Laura Jurd on Sketches of Spain: 'It's a bit of a journey so fasten your seatbelts'

Drawing breath

credit: Derek Clark

The trumpeter gears up to play the classic Miles Davis album at this year's EIFF with Tommy Smith and the Scottish National Jazz Orchestra

On 15 September 1990, a future British trumpet star was born. Meanwhile, just one year and 13 days later, a legend of the jazz world died, leaving behind an unmatchable musical legacy. As part of this year's Edinburgh International Film Festival's Spain strand, the spirit of Miles Davis will prove to be alive and kicking as Laura Jurd plays his classic Sketches of Spain album, alongside Tommy Smith and the Scottish National Jazz Orchestra.

Having performed the album with the SNJO on a mini-tour of Scotland a couple of years back, Jurd (whose own acclaimed jazz quartet Dinosaur was nominated for the Mercury Prize in 2017) has already gone through the unique experience of approaching such a legendary piece of music for the first time. While not exactly daunted by the album, she is still all set for another challenge.

'Funnily enough, Sketches of Spain wasn't one of the Miles albums that I was familiar with compared to some other ones, so it was a nice excuse to check out something new,' she recalls. 'The challenge for me in doing a project with such an iconic recording is to take the essence of how he plays but still make it your own. I'm less interested in doing a museum-like super-similar performance to Miles Davis. Finding what serves the music while maintaining your own voice on the trumpet is the fun challenge for me.'

Davis was a master of eclecticism who switched genres and hopped between styles several times throughout a career which helped bring bebop into the public consciousness before experimenting more broadly with soul, funk and even pop (in the 80s he duetted with Sting and covered Michael Jackson and Cyndi Lauper). One thing that never altered was his own individualistic approach to his art: if he wanted to play with his back to the audience and barely say any words, then that's exactly what he was going to do.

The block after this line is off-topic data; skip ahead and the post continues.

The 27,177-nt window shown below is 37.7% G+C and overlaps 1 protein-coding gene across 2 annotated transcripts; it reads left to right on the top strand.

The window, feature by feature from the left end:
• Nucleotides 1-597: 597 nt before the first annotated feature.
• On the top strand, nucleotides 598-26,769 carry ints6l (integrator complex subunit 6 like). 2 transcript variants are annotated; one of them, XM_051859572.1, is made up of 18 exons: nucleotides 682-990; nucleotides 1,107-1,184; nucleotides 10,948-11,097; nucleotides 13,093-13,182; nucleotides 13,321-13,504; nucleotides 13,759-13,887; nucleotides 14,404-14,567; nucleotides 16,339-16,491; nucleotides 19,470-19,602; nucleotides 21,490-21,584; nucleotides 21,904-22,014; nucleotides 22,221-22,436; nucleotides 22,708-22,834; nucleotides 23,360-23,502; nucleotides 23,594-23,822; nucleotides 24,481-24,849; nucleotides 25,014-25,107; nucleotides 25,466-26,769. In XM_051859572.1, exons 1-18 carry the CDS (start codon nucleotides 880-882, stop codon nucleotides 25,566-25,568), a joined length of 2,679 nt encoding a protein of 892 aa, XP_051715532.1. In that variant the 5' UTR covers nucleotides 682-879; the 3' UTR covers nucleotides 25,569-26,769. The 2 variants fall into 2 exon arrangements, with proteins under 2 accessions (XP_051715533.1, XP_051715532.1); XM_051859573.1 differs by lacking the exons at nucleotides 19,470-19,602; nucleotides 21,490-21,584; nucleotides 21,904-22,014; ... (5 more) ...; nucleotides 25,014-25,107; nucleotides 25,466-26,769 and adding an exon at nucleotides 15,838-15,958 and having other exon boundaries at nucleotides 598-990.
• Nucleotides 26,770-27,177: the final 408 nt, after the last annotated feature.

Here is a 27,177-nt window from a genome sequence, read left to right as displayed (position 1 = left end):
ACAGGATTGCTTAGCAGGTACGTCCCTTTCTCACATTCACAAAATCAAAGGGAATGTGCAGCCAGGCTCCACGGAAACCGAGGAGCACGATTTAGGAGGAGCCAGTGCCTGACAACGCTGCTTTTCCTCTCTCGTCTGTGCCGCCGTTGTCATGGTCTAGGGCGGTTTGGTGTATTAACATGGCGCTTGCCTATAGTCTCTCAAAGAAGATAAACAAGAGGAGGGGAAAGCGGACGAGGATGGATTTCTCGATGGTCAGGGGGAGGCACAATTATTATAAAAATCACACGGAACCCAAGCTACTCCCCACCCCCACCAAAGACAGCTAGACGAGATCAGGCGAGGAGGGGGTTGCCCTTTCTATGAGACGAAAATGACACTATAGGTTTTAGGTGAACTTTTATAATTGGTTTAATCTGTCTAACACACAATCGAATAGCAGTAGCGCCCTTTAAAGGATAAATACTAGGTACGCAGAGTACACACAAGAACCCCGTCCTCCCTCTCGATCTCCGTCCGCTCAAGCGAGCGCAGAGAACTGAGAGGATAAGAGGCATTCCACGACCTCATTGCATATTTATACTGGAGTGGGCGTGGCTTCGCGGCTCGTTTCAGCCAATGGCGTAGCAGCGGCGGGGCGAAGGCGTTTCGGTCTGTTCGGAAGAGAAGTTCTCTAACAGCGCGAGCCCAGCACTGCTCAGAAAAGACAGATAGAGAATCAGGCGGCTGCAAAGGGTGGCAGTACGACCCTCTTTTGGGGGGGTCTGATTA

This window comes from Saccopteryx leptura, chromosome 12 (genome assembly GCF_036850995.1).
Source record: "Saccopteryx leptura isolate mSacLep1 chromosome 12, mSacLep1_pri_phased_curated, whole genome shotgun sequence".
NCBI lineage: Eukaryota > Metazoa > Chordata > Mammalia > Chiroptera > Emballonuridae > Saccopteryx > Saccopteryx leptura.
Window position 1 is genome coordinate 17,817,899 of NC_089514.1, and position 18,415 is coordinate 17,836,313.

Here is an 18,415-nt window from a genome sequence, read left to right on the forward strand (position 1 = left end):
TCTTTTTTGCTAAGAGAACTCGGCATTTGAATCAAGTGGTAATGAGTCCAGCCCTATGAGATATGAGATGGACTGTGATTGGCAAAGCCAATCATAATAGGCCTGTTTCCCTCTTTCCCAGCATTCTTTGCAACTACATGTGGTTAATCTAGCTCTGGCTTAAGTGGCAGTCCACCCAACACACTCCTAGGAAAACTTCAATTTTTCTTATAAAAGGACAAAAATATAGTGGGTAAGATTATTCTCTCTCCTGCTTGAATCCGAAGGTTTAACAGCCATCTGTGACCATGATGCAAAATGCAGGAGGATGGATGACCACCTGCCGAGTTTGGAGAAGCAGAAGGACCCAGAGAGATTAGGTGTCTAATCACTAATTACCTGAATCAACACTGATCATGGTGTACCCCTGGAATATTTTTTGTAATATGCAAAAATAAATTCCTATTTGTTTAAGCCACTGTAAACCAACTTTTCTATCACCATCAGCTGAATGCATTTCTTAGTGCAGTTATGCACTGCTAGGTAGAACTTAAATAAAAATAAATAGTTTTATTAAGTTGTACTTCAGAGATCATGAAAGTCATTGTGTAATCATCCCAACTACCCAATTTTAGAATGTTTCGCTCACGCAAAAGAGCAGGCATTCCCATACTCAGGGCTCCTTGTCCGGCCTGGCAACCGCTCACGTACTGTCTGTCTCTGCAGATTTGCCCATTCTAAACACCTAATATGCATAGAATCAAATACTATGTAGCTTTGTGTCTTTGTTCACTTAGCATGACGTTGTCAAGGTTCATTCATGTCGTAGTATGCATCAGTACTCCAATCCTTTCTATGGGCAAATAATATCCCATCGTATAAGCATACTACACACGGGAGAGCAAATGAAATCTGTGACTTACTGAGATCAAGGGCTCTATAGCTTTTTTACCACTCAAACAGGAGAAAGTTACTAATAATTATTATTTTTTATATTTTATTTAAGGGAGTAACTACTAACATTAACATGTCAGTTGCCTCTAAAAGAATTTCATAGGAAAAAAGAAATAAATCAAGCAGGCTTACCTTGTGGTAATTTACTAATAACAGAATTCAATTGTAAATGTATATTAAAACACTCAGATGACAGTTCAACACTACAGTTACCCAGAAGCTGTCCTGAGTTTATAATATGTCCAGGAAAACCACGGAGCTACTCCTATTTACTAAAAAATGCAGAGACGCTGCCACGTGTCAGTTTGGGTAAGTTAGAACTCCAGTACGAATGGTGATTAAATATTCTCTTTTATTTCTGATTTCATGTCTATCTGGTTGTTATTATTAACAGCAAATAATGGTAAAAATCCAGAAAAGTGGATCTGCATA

'I guess I'll be facing the audience,' Jurd reassures us while considering whether Davis' performance style was borne from petulance or practicality. 'I was listening to an interview with Miles the other day and while he did come across as quite hostile at times, he did talk about how he loved hearing how the trumpet sounded in different parts of the room. So maybe he just enjoyed the sound of it against a wall? But he was quite eccentric so you'd never know with him.'

While the original Sketches of Spain album clocks in at around the 45-minute mark, chances are that the existing spaces within the music will allow for a bit of improvisation, nudging the stage-time closer to an hour. It'll be similar but there might be open improvised moments. 'I'm a talker on stage depending on the concert and the music, but if it feels right for the arc of the music to just keep playing, then it's better to do that sometimes,' Jurd states. 'With this one, I expect Tommy Smith will probably talk at the beginning and the end, but because it's a big extended work, I feel we'll just play the whole thing through. It's a bit of a journey so fasten your seatbelts.'

Tommy Smith and the Scottish National Jazz Orchestra with Laura Jurd, Queen's Hall, Edinburgh, Fri 28 Jun.

Tommy Smith and the Scottish National Jazz Orchestra: Sketches of Spain

Laura Jurd is the trumpet soloist in this restaging of Miles Davis' classic album.

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